You may wonder why there’s a need to gaze through cashflows when looking to make an investment in a company, as it sounds very similar to the income statement, which shows how much revenue came in and how many expenses went out.
The difference lies in a complex concept called accrual accounting. Accrual accounting requires companies to record revenues and expenses when transactions occur, not when cash is exchanged. While that explanation seems simple enough, it’s a big mess in practice, and the statement of cash flows helps investors sort it out.
The cash flow is very important to investors because it shows how much actual cash a company has generated. One of the most important traits you should seek in a potential investment is the firm’s ability to generate cash. Many companies have shown profits on the income statement but stumbled later because of insufficient cash flows. A good look at the statement of cash flows for those companies generally warn investors about rocky times that may be witnessed ahead. For example: Contango Income Generator Limited (ASX: CIE) reported for cash and cash equivalents to $14,906,953 as of December 2017, up from $11,203,919 as of June 2017. On the other hand, for the month of February 2018, the underlying portfolio posted a negative return of 2.1% versus a 0.2% return generated by the All Ordinaries Index. Long term performance remains solid with the 12 months return at 10.2% since inception. Given that the group’s yield is based on stocks that have increased their performance and reported cashflows, CIE has the potential for maintaining the returns.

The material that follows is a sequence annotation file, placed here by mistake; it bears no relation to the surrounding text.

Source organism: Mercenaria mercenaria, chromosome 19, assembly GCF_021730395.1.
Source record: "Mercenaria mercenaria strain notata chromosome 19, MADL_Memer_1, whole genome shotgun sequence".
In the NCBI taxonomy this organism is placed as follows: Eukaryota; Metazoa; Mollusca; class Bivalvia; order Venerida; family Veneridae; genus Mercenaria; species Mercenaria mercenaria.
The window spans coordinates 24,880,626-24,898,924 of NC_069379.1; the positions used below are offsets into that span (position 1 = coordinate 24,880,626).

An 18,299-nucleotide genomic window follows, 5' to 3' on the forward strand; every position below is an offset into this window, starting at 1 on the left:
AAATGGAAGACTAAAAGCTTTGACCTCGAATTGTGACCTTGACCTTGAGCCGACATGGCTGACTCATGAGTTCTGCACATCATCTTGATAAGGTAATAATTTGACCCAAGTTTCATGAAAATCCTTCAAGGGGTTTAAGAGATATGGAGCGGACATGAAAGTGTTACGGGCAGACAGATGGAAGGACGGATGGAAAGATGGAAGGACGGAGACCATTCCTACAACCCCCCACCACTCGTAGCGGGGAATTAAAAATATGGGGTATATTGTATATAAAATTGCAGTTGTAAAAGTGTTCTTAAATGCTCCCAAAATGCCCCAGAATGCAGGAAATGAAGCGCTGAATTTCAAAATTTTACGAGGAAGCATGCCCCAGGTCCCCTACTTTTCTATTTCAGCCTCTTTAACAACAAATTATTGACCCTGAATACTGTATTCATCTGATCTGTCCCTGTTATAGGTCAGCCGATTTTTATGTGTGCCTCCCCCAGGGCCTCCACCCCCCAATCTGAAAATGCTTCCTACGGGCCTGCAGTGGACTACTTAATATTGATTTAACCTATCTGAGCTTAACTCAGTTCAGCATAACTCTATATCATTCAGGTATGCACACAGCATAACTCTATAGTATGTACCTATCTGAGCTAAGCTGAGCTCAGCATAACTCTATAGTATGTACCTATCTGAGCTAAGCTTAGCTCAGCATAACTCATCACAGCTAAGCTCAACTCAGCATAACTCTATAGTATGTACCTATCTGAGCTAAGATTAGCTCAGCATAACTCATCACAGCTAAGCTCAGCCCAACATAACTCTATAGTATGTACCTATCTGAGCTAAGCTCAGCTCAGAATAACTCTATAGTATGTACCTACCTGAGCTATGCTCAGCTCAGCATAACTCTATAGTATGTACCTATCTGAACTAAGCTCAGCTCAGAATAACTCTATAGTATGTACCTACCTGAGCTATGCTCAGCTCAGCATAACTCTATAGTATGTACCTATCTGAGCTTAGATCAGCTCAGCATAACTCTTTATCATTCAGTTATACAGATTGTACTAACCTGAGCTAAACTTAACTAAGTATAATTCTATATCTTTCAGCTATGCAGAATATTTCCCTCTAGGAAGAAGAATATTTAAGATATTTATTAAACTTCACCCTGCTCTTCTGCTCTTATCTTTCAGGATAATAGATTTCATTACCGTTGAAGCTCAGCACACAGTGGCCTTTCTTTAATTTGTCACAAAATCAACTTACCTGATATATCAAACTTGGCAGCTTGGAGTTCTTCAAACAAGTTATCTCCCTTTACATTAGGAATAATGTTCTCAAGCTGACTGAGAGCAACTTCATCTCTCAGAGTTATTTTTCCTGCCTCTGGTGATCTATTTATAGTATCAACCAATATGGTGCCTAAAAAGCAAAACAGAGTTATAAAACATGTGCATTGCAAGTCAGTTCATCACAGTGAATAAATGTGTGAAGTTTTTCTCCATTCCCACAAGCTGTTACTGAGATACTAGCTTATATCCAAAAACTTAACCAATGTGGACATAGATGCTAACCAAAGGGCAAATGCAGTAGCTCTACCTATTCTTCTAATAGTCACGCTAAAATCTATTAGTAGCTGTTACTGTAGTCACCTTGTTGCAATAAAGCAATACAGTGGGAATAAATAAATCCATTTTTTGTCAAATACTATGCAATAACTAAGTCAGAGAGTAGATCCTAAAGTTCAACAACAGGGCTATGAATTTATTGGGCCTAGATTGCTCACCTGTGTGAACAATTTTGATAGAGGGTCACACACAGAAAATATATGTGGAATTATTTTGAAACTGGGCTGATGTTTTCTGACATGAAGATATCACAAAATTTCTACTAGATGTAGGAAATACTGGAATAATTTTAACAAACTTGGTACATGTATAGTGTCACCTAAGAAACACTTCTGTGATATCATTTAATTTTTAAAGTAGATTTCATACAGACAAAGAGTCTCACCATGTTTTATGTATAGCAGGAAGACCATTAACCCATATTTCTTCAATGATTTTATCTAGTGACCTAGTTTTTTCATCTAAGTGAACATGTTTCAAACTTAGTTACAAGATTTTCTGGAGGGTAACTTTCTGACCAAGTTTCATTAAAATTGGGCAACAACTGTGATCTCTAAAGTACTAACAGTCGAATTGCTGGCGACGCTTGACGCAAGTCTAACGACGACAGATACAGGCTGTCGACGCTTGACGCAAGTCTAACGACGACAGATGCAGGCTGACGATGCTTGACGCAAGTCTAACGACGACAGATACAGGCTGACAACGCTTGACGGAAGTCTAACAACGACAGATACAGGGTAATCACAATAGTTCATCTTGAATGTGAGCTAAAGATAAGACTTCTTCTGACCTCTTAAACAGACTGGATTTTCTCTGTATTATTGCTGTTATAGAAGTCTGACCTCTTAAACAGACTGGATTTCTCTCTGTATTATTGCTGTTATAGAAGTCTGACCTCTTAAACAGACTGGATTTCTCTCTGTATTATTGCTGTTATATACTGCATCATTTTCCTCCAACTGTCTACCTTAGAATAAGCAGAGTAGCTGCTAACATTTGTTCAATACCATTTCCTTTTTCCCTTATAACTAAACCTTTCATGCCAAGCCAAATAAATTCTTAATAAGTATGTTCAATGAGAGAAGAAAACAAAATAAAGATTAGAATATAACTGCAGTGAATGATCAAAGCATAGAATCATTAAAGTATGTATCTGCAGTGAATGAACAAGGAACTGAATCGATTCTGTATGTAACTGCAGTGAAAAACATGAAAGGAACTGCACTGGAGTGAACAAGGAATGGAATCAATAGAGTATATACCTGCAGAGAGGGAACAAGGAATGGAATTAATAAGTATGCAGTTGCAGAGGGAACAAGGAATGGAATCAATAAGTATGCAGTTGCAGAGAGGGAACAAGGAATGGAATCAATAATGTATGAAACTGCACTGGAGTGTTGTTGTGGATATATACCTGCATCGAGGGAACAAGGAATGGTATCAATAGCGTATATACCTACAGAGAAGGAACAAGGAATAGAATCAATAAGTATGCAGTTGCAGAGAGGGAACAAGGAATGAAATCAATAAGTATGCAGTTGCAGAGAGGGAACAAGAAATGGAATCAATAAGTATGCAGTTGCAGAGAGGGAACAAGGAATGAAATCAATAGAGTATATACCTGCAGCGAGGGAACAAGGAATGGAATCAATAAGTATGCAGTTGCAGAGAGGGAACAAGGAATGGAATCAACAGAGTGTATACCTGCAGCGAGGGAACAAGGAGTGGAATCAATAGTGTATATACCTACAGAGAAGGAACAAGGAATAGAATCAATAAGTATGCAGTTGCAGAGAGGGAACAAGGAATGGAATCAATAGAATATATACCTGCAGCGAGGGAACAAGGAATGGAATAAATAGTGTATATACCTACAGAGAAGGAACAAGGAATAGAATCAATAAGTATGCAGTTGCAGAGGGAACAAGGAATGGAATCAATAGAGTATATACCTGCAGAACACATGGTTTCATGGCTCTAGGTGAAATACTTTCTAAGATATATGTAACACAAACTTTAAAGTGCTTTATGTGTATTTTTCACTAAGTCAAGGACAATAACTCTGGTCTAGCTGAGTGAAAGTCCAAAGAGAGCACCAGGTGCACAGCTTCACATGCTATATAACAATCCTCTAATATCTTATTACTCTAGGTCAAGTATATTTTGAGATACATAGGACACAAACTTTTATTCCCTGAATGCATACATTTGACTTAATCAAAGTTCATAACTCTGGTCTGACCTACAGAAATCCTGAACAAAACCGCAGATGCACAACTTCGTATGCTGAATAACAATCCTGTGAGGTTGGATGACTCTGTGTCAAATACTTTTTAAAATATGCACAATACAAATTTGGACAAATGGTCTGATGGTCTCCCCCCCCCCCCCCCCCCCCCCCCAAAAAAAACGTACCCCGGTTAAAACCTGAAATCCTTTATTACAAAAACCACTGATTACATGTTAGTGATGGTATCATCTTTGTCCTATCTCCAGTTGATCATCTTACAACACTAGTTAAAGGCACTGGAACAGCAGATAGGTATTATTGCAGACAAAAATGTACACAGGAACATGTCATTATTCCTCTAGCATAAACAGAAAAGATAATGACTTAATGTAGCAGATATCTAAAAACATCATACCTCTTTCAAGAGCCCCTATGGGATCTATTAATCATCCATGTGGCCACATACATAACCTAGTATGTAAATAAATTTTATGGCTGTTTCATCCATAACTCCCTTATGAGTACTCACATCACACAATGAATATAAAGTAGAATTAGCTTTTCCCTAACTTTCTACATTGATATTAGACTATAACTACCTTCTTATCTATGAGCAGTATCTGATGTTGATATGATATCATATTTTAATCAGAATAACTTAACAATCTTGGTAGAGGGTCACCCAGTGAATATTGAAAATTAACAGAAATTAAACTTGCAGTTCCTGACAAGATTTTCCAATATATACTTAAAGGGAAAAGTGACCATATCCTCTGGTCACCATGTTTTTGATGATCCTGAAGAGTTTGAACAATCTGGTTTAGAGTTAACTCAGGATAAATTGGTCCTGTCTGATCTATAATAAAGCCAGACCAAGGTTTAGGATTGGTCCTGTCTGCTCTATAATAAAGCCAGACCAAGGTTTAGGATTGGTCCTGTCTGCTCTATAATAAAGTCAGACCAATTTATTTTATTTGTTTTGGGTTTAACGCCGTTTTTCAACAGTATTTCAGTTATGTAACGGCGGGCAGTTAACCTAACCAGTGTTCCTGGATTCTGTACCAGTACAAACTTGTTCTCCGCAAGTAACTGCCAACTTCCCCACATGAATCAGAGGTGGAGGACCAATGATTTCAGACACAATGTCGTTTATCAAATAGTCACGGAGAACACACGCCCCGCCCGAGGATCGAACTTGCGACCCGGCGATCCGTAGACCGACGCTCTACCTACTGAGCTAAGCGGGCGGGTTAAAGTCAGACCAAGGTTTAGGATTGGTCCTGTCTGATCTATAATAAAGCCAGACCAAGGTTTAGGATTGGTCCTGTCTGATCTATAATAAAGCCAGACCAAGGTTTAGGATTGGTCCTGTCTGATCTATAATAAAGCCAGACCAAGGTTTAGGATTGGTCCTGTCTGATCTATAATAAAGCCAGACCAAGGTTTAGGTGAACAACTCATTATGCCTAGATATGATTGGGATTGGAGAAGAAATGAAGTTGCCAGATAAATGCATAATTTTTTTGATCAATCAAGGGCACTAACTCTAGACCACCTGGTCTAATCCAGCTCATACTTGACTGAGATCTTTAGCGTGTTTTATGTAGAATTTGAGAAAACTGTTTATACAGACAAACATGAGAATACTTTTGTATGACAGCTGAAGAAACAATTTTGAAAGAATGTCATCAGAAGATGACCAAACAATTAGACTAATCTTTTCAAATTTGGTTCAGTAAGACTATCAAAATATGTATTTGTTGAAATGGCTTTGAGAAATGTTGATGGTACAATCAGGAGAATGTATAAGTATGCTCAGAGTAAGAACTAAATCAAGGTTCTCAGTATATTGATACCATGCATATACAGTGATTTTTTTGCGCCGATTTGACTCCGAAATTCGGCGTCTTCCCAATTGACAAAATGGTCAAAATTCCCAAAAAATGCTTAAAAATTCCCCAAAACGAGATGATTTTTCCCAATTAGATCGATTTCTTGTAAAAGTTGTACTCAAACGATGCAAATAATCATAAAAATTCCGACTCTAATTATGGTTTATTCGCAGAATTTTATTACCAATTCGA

Because companies can generate and use cash in several different ways, the cash flows are separated into the following three sections:
Cash flows from operating activities refer to money generated by a company’s core business activities. This number highlights the firm’s ability (or inability) to make a profit, while it provides good insight into whether the firm is making money.
Cash flows from investing activities may sound like the amount of money a company generates from investments it has made, but the accountants who fill out corporate balance sheets for an example are generally not referring to the number of shares of the company being bought or the number of municipal bonds it has sold. Rather, from a corporate perspective, they are generally referring to money made or spent on long-term assets the company has purchased or sold. A negative cash flow from investing would indicate that the group is investing more in new assets for future instead of divesting the assets for profit purposes.
Cash flows from financing activities measures the flow of cash between a firm and its owners and creditors. Corporations often borrow money to fund their operations, acquire another company or make other major purchases. Timely operational expenditures, such as meeting payroll requirements, would be one reason for cash-flow financing. Companies are essentially borrowing from cash flows they expect to receive in the future by giving another company the rights to an agreed portion of their receivables. This allows companies to obtain financing today, rather than at some point in the future.
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